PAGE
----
, ,

Are Government and Passion Mutually Exclusive?

This is not intended to be a cliffhanger post, so I’ll tell you what I think right up front: NO!

I think government and passion often co-exist (it’s not an oxymoron) and I have been around long enough to have experienced this first hand. But I can say this with certitude only because I have had the privilege of working inside the Beltway for almost two decades. All you have to do is spend some time on GovLoop (for instance) and you realize that there are many outstanding individuals working in government who are committed, understand and believe in the mission of their agency and are totally passionate about what they do. All you have to do is talk to a few YGL members and you’ll feel the commitment that they bring to the table, not only for the important work that they perform day in and day out, but also because they are committed to attracting some of the best and brightest of their peers to the public sector. Ditto for the Partnership for Public Service and the Collaboration Project (under the auspices of the National Academy of Public Administration).

Now before I go too far, take a moment to reflect on the organizations that I chose to mention. Now set that aside for a moment.

What does government look like nowadays (and by that I mean federal government agencies) if you’re on the outside looking in? Well, I don’ think that I have to spend much time elaborating on the fact that it’s not looking very good. In fact, to a lot of people it’s looking worse than ever. Unresponsive, uncaring and inefficient. And that’s too bad because I think that there is a solution that can be implemented and it’s not a difficult or complicated one. I can’t say that it would solve everything but it would certainly go a long way. Unfortunately, I DO think that its implementation is very little understood within the power structure of most government agencies.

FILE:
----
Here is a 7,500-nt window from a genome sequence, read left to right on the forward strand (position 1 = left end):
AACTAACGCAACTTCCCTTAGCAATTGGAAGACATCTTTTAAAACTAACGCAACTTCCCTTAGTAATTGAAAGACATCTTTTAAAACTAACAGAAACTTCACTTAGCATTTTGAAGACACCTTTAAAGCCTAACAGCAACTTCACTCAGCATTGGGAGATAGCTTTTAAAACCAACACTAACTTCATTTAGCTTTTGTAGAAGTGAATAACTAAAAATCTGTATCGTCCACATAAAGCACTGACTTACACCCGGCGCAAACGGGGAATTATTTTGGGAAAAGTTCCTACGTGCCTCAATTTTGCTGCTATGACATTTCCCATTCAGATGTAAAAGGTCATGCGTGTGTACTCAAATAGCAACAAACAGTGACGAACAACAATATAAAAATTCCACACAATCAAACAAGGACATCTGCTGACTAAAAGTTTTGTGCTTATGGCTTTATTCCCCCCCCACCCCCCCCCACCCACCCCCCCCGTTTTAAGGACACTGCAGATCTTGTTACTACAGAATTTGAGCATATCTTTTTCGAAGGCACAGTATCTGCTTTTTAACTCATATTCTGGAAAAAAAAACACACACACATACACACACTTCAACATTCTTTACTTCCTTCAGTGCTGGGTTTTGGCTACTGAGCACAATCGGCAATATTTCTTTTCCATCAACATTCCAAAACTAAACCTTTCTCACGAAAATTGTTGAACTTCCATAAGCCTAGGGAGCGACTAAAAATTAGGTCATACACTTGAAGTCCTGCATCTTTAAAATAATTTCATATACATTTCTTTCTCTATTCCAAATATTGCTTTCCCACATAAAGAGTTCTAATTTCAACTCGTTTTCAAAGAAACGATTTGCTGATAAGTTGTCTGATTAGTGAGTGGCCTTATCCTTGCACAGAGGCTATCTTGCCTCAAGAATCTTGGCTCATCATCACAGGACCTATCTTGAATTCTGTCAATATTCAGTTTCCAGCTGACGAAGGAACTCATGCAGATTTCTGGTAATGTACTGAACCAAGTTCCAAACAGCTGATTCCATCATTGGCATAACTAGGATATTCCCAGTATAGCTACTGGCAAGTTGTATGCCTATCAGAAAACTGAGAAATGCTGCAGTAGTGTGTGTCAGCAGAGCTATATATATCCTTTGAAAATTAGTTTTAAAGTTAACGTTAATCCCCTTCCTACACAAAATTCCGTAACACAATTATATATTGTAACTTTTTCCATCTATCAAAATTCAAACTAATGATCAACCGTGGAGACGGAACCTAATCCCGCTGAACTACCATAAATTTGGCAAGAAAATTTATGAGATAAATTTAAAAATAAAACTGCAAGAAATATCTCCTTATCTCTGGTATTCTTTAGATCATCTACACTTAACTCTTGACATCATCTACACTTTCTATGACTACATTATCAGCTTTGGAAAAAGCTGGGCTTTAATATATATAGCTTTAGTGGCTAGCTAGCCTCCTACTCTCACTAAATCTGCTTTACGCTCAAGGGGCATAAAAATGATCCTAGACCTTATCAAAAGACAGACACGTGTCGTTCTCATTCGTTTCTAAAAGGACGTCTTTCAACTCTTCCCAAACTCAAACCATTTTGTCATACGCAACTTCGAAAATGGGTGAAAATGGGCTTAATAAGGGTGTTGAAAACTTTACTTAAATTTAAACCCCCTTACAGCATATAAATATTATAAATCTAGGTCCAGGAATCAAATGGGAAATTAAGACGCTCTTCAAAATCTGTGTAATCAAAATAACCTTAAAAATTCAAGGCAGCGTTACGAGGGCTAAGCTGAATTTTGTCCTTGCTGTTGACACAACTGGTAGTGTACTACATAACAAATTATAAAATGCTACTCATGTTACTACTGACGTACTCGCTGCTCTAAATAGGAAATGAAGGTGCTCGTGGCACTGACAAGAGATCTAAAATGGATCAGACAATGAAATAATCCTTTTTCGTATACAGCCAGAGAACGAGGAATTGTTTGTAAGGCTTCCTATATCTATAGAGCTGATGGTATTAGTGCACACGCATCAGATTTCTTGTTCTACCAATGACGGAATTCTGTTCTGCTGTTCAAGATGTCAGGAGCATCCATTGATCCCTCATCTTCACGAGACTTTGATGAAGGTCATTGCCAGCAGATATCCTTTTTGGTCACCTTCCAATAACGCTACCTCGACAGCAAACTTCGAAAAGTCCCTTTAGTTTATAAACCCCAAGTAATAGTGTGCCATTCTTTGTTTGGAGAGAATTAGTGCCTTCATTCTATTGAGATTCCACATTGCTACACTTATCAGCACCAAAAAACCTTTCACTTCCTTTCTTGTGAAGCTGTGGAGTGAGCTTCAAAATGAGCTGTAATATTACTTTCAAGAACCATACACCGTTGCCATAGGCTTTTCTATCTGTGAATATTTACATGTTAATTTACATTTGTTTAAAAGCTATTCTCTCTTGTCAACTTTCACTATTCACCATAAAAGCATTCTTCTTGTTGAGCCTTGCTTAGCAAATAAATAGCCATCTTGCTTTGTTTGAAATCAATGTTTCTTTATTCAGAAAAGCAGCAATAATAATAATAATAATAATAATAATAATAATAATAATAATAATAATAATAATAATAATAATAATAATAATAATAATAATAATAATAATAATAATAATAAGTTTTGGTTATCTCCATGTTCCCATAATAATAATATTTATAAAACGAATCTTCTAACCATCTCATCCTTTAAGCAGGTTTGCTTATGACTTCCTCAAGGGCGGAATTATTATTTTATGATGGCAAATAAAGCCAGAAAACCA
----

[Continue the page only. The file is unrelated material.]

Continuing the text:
Let’s go back to the organizations that I mentioned at the opening for just a minute. There’s something curious about them and it’s something that makes them different from most federal agencies, or at least what they look like to the outside (that is, if many people outside the Beltway knew about them, but that’s fodder for another post). Their passion is more obvious and transparent because they AREN’T the agencies. Isn’t that interesting? The organizations I’ve mentioned, especially GovLoop, have embraced the collaborative nature of social media and have allowed the passion of many who WORK in the public sector to show through…in an environment that is NOT where they work but that allows them to talk about the work that they do. By and large, the conversation, posts, commentary, participation and plain fun are obvious…and it’s passionate. Folks on GovLoop don’t have to SAY that they are passionate, it’s obvious that they ARE!

And that’s about all there is to it. Give people a forum for true self expression and their passion will show. And that’s the best of what social media brings to the table. When the The Cluetrain Manifesto stated that the internet allowed people to “communicate in language that is natural, open, honest, direct, funny and often shocking.” And that “the human voice is unmistakably genuine,” that “it can’t be faked,” they were talking about passion. Passion is the secret sauce that makes social media work. Passion is what motivates people to Crush It! as Gary Vaynerchuk would say (and I don’t think I need to explain what he means).

If agencies could wake up to the fact that they need to add a human voice to their communication efforts (some of them are starting to) — especially when choosing to communicate via Facebook, Twitter or their web sites — then pretty soon they would find that their public face would show different and feel different (in a good way) to the very people those agencies are supposed to serve. People NOT intimately familiar with federal agencies would be able to grasp that there are some very caring and passionate folks working on their behalf because their passion would show. That is, if it was allowed to.

And if the public could see that passion, and feel it, I think that their opinion of government would definitely start to shift in a more positive direction…however slowly.

What do you think?

Leave a Comment

9 Comments

Leave a Reply

Profile Photo Candace Riddle

Cool Post! I agree. As a National Board Member for YGL, I’m curious. How do we let those outside the beltway know that organizations like YGL, GovLoop etc. exist? And better yet how to we effectively engage the average citizen? Easier said than done. A social media movement to communicate with the public takes a lot of love before it hits its tipping point and takes off like GovLoop. Should agencies dedicate a FTE or a few FTE’s to such efforts?